Institutional investors believe the majority of the companies they have invested millions in are not up to the job when it comes to delivering cybersecurity, according to KPMG research.
KPMG also found that 79 percent of investors would be discouraged from investing in a business that has been hacked. The findings revealed that investors believe less than half of the boards of the companies that they currently invest in have adequate skills to manage cyber risk.
Furthermore, they believe that 43 percent of board members have unacceptable skills and knowledge to manage innovation and risk in the digital world. This sentiment was mirrored in a recent KPMG survey of FTSE 350 businesses, which found that 39 percent of boards and management agreed they were severely lacking in their understanding of the area.
Malcolm Marshall, global leader of KPMG's cybersecurity practice, said: "Investors see data breaches as a threat to a company's material value and feel discouraged in investing in a business that has had its sensitive information compromised."
He said: "There is an expectation from investors for businesses to increase their cybercapabilities from top to bottom, including the board. In a world where breaches are common, it is reasonable to expect boards to have prepared themselves. But what we are seeing is companies struggling to demonstrate that they are taking cyberrisk seriously."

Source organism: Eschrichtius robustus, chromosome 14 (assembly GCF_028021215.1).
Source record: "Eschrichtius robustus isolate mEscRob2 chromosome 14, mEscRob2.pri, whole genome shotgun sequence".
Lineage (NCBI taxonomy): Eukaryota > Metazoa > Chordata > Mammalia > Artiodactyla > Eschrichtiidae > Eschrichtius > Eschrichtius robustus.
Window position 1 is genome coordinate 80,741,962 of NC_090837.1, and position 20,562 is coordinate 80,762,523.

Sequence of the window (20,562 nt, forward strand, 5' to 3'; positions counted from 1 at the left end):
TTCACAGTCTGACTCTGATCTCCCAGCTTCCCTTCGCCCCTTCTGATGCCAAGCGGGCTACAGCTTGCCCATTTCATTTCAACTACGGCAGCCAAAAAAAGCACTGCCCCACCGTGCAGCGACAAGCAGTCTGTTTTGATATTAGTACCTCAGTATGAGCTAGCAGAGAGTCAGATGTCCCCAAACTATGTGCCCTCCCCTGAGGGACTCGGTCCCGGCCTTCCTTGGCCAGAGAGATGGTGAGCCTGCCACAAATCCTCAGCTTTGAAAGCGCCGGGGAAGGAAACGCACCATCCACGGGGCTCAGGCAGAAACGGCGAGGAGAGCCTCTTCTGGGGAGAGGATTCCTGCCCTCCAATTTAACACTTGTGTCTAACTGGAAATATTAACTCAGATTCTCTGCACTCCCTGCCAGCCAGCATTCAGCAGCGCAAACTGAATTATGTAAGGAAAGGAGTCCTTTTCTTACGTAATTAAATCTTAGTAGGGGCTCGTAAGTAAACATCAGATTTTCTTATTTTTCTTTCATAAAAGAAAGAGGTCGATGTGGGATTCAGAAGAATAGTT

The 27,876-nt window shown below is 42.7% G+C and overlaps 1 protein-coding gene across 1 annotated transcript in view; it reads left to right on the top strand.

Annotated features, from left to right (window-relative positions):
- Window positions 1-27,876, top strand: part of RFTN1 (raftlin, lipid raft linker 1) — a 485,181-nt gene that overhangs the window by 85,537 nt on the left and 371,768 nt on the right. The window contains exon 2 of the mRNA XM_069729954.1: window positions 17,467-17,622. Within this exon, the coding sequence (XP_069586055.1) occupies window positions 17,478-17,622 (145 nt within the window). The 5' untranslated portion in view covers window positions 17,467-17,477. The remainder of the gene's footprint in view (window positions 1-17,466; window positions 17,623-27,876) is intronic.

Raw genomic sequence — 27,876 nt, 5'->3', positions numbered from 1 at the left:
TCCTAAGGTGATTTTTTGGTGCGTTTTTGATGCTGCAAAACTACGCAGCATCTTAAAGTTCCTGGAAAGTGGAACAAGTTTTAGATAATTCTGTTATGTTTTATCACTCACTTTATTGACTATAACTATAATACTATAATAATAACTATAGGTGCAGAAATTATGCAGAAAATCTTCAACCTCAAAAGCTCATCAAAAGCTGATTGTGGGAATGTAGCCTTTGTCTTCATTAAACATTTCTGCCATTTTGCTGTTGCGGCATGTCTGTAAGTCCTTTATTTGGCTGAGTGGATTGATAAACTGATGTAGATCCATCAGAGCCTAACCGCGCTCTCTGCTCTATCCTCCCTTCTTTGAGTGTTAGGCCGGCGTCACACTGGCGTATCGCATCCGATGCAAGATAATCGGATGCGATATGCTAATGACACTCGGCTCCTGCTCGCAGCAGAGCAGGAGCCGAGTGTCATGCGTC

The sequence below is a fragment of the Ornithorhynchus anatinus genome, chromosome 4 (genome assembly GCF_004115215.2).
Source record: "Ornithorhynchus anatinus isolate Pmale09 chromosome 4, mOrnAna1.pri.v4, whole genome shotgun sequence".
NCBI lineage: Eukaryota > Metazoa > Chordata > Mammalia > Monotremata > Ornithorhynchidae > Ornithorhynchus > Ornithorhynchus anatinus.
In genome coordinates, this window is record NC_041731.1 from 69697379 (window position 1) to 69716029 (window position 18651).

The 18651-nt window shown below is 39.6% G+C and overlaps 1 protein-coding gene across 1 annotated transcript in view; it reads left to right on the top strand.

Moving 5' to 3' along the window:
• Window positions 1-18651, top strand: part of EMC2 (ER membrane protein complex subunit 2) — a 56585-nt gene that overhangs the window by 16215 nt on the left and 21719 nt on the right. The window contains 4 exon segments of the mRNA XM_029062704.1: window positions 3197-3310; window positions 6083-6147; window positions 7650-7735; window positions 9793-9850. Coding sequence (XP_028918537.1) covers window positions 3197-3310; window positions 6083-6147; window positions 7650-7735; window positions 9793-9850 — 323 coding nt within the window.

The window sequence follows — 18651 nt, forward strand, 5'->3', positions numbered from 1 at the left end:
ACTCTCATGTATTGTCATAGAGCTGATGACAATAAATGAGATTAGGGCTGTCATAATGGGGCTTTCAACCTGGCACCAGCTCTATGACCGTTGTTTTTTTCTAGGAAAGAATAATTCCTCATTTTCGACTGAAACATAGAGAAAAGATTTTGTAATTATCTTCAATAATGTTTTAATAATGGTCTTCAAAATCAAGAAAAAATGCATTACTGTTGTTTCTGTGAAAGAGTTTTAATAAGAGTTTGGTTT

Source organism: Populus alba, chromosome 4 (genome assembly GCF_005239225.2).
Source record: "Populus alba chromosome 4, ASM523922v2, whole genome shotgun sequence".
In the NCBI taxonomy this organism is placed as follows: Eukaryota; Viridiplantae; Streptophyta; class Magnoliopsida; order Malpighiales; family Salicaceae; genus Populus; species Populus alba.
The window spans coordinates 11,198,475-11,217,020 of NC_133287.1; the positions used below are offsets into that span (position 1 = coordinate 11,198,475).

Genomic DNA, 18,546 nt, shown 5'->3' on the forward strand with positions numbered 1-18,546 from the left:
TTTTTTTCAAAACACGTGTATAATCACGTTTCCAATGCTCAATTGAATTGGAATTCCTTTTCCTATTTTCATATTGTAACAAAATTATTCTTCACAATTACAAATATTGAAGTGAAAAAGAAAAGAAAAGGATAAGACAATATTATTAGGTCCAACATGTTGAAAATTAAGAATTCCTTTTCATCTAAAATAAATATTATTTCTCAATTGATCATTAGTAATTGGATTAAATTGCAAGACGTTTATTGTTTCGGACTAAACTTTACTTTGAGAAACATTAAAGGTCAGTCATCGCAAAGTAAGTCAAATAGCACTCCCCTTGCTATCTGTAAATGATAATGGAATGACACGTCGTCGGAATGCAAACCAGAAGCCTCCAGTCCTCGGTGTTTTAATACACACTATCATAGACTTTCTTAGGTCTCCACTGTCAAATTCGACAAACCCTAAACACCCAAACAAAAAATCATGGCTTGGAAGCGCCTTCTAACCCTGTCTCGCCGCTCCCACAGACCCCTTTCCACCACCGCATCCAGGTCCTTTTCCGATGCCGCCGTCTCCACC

The survey showed that 86 percent of investors want to see an increase in the time boards spend on cybersecurity.
Marshall said board directors need to understand and approach cyber security as a business risk issue, not just a problem for IT, and that discussions about cyberrisk management should be given regular and adequate time on the boardroom agenda.
The KPMG survey questioned 135 global institutional investors with over $3 trillion of investments under their collective management.
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